West of Loathing: Review

Written by: Carlos Zotomayor

Games | Sep 14, 2017

Asymmetric Publications game review West of Loathing

This is one of those times where the saying "graphics don't matter" gets put to the test. There's no getting around it: West of Loathing looks like crap. Take the wall drawings of a five-year-old, smother them in condiments, and the resulting mess would still be more colorful than anything this game throws at you.

Of course, looking like wallpaper material isn't what the title wants to be known for; that task falls to its writing. I'm not talking about a compelling storyline, either. Though West of Loathing starts you off with a bit of story in your hometown, the game's main selling point is its humor.

Executed exclusively through text boxes, the funnies are impossible to miss. From the moment you choose your character's class to the towns you visit, the entire experience feels very much like a Choose Your Own Adventure book; albeit with far less choices (more on those later).

Trying to be funny in a video game is a skill unto itself. Unlike movies, television, or audio, the audience plays a much bigger role in this interactive medium. They aren't just along for the ride but rather contribute to the direction of the overall comedy. Not only that, but playing a video game takes far longer than watching a show or listening to a podcast consisting of four people farting into a microphone for 15 minutes.

West of Loathing
's humor is hit-or-miss. While almost every crack is filled with jokes anyone can understand, they only tend to be funny the first time players hear them.

Take for example a spit pot in a saloon. Upon interacting with the object, the game tells you it is ill-advised to go digging through its contents. But seeing as this is a video game, you do it anyway. This executes a series of text prompts detailing an argument between you and the game about the various health hazards of doing such a thing. This is mildly entertaining the first time you do it, but becomes tedious as you enter different saloons to do the exact same thing over again.

Things only get worse as players delve deeper into the game. Once the initial laughs wear off,
West of Loathing fills its locations with far less interesting stories. This is no more evident than in Ghostwood, a town you come across about halfway through the world map.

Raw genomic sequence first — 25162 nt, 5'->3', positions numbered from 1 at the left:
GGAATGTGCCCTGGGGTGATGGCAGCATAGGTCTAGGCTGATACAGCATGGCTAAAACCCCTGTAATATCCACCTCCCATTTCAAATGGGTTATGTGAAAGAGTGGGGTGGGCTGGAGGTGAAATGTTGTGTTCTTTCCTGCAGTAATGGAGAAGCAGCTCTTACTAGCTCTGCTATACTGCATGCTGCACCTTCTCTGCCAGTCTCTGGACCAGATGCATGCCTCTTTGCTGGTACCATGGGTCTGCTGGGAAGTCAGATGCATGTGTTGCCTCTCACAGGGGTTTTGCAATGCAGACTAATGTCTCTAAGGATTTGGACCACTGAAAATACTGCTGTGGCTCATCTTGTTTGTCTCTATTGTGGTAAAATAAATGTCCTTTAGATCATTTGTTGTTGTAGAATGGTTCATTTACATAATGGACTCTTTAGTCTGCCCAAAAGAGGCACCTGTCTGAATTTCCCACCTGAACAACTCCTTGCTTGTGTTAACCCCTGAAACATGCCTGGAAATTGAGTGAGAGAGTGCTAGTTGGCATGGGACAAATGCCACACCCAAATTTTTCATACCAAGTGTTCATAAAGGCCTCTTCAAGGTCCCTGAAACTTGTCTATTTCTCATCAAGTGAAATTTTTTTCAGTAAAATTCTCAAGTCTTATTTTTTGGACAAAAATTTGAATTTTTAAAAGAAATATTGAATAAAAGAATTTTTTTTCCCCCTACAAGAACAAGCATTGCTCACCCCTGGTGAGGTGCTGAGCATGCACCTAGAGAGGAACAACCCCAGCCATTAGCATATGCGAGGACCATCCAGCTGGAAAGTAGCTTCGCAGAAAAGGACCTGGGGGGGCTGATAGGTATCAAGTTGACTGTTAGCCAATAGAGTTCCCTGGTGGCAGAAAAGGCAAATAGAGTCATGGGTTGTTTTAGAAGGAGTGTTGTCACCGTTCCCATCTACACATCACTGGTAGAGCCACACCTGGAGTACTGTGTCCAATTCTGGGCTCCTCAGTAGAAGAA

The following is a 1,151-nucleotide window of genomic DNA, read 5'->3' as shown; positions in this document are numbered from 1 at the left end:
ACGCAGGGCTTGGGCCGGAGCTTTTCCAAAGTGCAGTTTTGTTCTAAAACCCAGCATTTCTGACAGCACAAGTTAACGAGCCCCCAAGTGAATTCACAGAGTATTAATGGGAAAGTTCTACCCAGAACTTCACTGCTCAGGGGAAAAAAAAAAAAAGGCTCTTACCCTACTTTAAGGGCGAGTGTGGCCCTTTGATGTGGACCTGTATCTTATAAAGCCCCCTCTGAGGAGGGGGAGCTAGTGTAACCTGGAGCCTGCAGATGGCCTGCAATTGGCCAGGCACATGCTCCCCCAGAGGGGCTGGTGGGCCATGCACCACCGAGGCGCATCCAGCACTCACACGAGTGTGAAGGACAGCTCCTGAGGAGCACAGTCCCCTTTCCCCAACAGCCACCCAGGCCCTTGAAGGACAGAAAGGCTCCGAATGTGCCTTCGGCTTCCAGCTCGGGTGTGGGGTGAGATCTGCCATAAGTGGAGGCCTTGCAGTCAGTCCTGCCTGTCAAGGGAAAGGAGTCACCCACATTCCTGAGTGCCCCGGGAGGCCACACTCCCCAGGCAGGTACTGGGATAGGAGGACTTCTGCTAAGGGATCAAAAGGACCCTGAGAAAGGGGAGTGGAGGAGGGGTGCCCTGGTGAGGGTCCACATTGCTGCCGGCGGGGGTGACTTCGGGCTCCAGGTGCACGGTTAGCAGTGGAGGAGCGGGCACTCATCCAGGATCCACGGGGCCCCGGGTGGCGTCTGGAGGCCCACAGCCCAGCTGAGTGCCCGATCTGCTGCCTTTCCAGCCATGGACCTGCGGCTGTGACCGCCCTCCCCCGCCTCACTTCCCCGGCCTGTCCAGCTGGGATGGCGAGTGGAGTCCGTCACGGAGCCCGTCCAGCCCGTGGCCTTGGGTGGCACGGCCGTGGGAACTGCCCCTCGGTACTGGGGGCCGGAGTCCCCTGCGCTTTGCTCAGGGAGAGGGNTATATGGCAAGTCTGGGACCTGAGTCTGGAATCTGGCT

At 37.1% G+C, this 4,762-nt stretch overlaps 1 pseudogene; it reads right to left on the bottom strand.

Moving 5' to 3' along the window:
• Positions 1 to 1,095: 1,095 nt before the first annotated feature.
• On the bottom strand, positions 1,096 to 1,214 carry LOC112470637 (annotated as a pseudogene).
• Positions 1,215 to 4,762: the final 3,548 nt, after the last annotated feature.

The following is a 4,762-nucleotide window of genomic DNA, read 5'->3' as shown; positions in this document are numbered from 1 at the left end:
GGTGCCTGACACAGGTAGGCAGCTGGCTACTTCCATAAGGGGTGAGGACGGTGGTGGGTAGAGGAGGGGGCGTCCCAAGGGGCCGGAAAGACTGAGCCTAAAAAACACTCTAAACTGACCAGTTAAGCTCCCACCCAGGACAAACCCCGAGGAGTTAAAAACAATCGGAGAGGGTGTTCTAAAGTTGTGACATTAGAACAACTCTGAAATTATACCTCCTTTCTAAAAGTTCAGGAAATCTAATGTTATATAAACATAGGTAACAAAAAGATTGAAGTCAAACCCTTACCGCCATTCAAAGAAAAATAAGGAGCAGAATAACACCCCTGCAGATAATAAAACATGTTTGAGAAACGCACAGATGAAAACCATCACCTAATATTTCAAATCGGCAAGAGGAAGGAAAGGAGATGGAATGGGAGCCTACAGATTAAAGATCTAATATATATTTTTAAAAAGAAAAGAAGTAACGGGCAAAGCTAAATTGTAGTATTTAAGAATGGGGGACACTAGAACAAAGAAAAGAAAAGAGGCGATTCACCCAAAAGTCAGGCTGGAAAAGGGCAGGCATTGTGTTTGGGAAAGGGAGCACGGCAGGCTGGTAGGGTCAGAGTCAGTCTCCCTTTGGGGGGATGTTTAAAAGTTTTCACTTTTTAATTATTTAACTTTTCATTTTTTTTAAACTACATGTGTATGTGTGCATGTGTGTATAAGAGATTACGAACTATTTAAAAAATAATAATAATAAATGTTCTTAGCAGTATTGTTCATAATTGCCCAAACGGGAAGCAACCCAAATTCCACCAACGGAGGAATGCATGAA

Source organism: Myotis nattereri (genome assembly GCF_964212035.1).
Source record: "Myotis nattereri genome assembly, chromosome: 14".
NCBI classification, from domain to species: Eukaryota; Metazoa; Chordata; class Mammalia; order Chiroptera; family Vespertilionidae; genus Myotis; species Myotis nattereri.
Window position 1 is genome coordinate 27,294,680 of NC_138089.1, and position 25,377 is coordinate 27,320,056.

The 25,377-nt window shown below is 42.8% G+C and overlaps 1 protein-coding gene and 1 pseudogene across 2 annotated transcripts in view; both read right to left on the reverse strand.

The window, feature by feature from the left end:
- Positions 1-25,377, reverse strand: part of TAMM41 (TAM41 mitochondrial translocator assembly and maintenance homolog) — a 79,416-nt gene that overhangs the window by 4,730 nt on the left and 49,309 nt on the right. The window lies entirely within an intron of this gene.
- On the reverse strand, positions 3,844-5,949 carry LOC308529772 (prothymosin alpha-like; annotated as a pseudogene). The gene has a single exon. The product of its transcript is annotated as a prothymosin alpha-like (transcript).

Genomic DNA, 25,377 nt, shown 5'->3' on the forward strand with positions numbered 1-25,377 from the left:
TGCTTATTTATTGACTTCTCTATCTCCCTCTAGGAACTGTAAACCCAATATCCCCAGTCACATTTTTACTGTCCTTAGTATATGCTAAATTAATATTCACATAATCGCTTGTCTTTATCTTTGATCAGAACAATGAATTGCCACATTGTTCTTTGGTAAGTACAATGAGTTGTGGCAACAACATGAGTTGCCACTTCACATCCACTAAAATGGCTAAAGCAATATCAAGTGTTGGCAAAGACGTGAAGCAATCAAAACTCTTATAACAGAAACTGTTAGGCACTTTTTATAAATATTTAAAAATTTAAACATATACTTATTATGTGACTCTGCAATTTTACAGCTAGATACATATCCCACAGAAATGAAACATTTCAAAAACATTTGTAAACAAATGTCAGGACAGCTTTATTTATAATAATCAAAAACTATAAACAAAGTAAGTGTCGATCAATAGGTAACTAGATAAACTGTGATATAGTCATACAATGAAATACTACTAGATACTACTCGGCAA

In lieu of any kind of story or proper gameplay, players have to walk back and forth between a series of buildings to get a set of papers from the town's government. This requires slogging through a seemingly endless stream of text (and some memorization) to complete. I could tell you it gets more interesting, but then that would be a joke the game fails to deliver.

The way text appears contributes largely to the humor's downfall. Without a dedicated button to interact with the world, all thoughts and speech come up as soon as you make contact with the object or person in question. This triggers a bukkake of words that fills the screen and takes the player out of the experience. While the writing itself is humorous at times, the way it is presented makes it feel like the developers chopped off pieces of the final Word document and pasted it into the game.

Which is a shame considering that for the most part, each of the locals has its own humorous quirks. The town of Breadwood is so deep in trouble that the horses are drunk and the mayor is at risk of being run out of the community. There is camp full of marching skeletons and a graveyard full of dead people named Dave. All of these places have their own little adventures, with some locations' activities intertwining with others.

When you aren't investigating derelict mines or getting pricked by cacti, combat is there to fill in the gaps with turn-based action.

This works just as you would expect. With an extra party member in tow, you two take turns whacking away at enemies until one side's respective health bars are empty (you lose the fight once your player character's HP reaches zero, regardless of how many party members are still alive).

There are your run-of-the-mill ailments and useable items, with successful skirmishes rewarding experience points, Meat (the game's currency), and more crap which you stuff into your backpack. Items are numerous and while it can be daunting to see an inventory filled with filled with flavor text and useless knick-knacks, knowing where the standard healing item or explosive is can get you out of trouble pretty easily.

In terms of choices, the game leads you to believe there is more than one way to solve a problem. This is true for some instances but not all of them.

Depending on where you allocate your experience points, certain paths make themselves available. Pumping your character with "Lockpickin' Expertise" instead of "Foragin'" allows you to break into safes but also limits your ability to collect rare plants. Depending on your playstyle, you can customize your character with specific abilities and equipment. However, all skills can be maxed out as long as you continue to gain experience points.

As with all comedic games, West of Loathing doesn't have much replay value. Just like a joke, it becomes stale the more you use it; even more so considering the title reuses some quips on the first playthrough. You can extend your playtime by trying out the different classes and making different decisions, but almost everything can be seen by playing the game once.

Considering how much it does with so little, West of Loathing should be commended on the effort it tries to make. Its combat is ho-hum and the presentation is more than lacking, but amidst the wasteland of mistimed jokes are a few comedic nuggets which would make any prospector show their gum-filled smile.

About the author: Carlos Zotomayor

Zoto can see your underpants. Mmm... tasteful.

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